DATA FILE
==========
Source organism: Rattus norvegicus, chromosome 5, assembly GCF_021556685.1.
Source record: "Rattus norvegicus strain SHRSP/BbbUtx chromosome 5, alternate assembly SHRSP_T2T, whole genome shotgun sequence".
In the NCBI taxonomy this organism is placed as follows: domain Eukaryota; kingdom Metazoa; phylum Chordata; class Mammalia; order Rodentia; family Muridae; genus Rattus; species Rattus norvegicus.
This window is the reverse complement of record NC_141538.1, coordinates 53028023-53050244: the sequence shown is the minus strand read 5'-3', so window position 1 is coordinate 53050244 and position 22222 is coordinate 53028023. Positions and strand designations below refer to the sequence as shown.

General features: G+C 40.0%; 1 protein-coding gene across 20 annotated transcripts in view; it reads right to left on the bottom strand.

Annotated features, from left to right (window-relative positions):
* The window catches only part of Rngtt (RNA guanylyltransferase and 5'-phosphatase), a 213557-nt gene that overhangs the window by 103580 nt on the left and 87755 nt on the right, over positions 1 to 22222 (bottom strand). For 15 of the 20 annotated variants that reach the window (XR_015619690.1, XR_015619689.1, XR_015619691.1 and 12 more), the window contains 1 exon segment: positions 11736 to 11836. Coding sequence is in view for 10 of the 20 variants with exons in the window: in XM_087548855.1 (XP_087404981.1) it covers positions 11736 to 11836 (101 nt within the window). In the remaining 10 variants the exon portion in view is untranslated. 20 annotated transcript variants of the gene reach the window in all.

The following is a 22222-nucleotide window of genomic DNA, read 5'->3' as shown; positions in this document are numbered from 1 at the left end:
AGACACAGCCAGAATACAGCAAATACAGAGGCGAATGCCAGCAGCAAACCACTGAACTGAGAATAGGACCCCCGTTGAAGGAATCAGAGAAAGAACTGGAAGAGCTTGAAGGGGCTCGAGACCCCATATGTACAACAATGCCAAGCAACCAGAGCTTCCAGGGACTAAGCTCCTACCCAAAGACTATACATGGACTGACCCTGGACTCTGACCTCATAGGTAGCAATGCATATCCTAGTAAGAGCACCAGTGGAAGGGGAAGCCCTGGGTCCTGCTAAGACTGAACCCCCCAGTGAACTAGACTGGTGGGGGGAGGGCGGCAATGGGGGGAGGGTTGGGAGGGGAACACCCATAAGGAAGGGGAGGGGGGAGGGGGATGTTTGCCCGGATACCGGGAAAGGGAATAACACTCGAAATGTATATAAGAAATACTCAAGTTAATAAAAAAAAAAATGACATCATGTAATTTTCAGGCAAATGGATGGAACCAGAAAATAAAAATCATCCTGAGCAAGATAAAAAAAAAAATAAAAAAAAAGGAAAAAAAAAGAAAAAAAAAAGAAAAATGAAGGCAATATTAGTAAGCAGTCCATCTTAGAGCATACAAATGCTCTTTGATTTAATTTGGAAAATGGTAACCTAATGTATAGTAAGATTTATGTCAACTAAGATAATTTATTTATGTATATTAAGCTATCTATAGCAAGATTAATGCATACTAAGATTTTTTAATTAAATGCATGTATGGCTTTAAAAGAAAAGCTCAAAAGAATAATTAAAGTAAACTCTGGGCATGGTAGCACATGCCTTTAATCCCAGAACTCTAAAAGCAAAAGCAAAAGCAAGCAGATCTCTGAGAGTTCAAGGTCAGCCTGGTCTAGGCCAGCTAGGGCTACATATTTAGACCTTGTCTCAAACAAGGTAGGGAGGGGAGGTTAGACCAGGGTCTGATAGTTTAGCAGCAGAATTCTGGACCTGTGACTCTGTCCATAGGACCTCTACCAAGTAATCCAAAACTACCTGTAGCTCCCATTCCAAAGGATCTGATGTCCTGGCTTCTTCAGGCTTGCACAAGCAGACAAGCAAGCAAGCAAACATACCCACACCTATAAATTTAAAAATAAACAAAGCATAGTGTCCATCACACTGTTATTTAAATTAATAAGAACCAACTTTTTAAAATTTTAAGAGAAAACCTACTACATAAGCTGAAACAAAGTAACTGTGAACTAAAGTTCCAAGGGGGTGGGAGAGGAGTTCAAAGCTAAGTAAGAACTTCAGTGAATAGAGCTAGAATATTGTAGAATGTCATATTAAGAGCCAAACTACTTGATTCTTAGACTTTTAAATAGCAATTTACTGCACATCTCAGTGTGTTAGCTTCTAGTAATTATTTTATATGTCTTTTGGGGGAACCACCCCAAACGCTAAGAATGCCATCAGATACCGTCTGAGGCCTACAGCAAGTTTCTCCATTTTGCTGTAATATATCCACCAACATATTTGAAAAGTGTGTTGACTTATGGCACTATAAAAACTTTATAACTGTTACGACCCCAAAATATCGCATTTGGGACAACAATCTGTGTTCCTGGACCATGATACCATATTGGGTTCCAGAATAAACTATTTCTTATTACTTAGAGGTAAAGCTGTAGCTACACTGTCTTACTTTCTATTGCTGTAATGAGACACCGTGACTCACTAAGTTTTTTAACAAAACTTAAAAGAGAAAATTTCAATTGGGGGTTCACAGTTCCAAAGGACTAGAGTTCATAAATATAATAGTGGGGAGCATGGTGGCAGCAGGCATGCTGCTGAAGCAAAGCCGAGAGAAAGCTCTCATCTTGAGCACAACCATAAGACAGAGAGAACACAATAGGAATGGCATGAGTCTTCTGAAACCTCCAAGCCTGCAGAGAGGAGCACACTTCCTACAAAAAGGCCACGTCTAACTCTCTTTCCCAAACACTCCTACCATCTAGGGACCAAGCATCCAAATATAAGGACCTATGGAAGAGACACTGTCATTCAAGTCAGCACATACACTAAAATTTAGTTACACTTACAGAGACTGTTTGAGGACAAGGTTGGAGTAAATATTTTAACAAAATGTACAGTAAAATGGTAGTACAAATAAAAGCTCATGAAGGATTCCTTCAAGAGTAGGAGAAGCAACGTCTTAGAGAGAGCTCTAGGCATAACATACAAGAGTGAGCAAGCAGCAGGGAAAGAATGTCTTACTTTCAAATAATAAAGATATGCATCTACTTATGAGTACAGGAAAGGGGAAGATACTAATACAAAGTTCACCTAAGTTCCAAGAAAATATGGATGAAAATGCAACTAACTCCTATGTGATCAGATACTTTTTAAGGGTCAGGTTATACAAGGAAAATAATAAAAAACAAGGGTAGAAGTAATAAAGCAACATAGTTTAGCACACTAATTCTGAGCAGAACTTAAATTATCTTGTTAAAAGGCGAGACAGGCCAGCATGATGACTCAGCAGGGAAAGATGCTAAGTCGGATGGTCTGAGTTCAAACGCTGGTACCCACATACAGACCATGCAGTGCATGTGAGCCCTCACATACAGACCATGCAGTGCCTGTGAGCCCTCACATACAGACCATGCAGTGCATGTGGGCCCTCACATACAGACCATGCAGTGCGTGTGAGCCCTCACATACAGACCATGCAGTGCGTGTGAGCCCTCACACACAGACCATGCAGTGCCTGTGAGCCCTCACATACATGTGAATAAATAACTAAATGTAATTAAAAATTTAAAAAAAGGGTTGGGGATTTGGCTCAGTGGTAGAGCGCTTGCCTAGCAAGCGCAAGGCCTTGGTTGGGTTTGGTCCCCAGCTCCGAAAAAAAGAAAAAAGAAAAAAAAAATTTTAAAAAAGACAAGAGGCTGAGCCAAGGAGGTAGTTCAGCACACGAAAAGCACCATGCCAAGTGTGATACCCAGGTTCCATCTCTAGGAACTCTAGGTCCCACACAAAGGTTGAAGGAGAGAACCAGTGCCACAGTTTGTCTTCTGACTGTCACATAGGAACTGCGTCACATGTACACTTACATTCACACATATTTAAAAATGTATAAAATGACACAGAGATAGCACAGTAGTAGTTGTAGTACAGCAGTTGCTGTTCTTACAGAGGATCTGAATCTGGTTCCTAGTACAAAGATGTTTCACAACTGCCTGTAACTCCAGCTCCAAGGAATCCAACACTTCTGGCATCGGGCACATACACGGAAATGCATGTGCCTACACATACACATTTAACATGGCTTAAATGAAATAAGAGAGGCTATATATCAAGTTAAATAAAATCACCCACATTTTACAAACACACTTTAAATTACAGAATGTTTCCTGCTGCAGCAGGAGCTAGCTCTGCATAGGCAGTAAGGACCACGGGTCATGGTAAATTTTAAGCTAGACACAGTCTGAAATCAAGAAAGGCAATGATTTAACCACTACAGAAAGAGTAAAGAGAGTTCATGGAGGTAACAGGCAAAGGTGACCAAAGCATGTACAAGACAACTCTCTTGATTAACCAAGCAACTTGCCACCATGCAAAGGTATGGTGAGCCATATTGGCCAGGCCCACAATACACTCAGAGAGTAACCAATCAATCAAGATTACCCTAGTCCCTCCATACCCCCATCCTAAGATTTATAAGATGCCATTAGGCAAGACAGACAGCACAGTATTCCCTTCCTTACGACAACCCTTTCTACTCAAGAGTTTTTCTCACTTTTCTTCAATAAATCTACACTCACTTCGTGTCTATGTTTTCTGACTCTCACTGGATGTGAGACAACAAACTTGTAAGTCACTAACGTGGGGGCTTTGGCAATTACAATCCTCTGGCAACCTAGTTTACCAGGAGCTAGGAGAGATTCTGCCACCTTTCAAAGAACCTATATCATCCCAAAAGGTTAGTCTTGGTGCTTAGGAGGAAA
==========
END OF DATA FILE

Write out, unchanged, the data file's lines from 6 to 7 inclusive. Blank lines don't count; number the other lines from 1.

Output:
Annotated features, from left to right (window-relative positions):
* The window catches only part of Rngtt (RNA guanylyltransferase and 5'-phosphatase), a 213557-nt gene that overhangs the window by 103580 nt on the left and 87755 nt on the right, over positions 1 to 22222 (bottom strand). For 15 of the 20 annotated variants that reach the window (XR_015619690.1, XR_015619689.1, XR_015619691.1 and 12 more), the window contains 1 exon segment: positions 11736 to 11836. Coding sequence is in view for 10 of the 20 variants with exons in the window: in XM_087548855.1 (XP_087404981.1) it covers positions 11736 to 11836 (101 nt within the window). In the remaining 10 variants the exon portion in view is untranslated. 20 annotated transcript variants of the gene reach the window in all.